Conclusion

Over one hundred years ago, in reaction to worsening living conditions resulting from the first industrial revolution, the French mouvement ouvrier (workers’ movement) was launched on May 1, 1906 to fight for the eight-hour working day. This was not only a fight for better working conditions, but for better living conditions that the labor organizations of the time were trying to improve through daily pragmatic actions and by opening the caisses de secours mutuel (mutual aid funds), the bourses du travail (labor exchange), through popular literature and workers’ leisure. The idea was to achieve a better work–life balance for everyone.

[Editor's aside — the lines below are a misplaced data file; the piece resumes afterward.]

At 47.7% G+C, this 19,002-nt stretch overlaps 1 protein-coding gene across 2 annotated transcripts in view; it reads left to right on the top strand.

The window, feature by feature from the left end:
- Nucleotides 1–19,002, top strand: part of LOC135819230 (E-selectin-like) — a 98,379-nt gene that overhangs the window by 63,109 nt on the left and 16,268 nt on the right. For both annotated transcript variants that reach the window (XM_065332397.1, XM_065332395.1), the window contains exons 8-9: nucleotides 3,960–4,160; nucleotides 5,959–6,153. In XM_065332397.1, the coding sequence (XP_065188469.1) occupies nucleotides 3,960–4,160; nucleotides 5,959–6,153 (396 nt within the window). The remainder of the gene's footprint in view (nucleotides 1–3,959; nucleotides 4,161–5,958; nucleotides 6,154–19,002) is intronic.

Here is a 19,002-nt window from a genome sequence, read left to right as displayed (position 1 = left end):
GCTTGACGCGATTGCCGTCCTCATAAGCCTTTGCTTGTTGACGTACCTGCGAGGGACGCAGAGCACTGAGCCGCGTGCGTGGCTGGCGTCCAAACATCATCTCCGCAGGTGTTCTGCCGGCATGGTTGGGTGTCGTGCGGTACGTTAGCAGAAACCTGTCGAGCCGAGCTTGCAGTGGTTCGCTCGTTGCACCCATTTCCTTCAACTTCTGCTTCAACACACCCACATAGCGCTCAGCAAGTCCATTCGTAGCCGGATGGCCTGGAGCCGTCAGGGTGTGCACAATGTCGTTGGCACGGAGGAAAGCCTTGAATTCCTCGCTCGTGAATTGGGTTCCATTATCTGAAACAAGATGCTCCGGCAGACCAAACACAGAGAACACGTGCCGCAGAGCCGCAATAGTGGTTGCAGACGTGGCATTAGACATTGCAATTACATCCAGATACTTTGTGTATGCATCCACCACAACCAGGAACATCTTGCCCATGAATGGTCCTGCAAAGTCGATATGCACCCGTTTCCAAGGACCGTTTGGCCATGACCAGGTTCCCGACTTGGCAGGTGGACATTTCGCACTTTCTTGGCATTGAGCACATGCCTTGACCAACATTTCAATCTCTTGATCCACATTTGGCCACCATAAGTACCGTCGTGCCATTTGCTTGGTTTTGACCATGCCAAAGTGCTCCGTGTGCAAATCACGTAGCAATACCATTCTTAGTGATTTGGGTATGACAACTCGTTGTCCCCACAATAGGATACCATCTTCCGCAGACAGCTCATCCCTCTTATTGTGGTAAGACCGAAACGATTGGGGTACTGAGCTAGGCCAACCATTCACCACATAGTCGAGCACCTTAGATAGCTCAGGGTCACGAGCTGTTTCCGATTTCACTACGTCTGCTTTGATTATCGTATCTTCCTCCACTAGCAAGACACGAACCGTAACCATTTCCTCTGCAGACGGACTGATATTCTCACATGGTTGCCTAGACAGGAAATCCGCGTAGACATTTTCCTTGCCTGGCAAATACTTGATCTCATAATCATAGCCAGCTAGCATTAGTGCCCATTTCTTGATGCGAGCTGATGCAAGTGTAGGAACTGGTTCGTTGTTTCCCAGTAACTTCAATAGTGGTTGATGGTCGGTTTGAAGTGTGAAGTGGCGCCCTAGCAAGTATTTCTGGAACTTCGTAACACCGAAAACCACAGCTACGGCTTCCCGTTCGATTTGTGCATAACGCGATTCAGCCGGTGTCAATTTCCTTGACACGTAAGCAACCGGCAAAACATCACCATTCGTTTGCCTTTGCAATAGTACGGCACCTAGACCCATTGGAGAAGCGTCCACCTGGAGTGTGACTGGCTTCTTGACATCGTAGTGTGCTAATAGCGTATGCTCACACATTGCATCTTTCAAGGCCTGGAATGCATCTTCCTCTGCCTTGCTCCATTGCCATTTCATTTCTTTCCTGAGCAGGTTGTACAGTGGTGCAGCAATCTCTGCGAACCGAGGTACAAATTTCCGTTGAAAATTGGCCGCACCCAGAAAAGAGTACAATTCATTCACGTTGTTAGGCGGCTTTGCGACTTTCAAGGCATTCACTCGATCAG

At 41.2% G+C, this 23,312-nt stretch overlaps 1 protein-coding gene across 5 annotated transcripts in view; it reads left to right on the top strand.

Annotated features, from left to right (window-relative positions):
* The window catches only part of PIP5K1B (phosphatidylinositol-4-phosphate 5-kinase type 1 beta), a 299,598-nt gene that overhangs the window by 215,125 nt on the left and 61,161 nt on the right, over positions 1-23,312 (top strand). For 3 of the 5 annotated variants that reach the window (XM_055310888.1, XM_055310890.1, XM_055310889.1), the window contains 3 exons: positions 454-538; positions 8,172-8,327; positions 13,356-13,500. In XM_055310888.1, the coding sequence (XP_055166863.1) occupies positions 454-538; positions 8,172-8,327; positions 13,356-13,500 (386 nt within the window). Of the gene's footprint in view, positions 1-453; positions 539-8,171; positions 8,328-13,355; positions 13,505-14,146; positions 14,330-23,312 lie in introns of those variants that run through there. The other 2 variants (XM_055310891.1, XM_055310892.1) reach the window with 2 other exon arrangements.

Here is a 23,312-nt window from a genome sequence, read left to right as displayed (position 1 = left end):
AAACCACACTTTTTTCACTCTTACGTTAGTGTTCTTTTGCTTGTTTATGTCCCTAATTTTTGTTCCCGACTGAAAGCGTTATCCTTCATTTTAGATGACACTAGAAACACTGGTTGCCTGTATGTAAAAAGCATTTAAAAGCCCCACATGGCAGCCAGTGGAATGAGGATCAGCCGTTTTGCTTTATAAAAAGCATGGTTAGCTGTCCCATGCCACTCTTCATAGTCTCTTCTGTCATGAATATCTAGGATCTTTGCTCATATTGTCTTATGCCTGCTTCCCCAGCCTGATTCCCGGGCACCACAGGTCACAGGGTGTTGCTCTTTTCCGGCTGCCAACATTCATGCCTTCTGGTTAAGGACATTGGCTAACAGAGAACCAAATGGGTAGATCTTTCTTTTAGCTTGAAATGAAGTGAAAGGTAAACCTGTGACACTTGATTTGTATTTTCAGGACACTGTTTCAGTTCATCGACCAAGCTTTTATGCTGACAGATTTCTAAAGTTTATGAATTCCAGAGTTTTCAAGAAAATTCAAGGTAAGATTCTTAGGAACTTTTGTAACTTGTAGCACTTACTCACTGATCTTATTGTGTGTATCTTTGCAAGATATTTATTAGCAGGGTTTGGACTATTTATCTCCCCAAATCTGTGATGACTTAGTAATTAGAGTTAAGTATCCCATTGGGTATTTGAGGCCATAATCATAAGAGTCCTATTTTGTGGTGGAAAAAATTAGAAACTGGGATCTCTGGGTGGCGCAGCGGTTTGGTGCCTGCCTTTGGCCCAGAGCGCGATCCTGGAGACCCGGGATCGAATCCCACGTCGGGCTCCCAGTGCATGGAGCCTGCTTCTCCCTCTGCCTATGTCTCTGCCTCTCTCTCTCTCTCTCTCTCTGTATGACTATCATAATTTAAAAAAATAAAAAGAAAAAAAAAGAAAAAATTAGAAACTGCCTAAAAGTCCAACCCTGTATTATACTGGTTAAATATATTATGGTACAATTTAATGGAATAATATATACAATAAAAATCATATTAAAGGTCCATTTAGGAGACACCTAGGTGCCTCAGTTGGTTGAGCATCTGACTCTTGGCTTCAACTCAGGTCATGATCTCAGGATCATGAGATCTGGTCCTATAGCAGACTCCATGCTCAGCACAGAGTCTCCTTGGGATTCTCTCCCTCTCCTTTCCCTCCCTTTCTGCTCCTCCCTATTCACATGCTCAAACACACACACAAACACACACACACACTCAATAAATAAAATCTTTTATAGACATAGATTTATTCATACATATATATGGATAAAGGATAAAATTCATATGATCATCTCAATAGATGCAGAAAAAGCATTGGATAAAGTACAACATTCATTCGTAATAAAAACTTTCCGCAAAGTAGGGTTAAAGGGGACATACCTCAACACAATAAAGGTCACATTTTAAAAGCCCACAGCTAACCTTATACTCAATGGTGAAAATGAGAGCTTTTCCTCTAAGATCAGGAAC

Today, we work less than eight hours, but then replace that time with hours of transport and leisures that are often meek in social contact, and sleep that is becoming a pathology linked to the stress of urban life.

A smart city is something between the pursuit of the work of the utopists, beyond Ebenezer Howard in England and the US, with the development of social housing in France that did not resemble the modern uniform and miserable tower blocks that begin to appear in the 1950s. Between 1921 and 1933 in Stains (Seine-Saint-Denis), the Office public des habitations bon marché du département de la Seine built a total of 1,640 social housing units, including 480 detached houses, which remains one of the prettiest examples of garden cities. These systems of life – which exist today and present an example for urbanist formations – were ...

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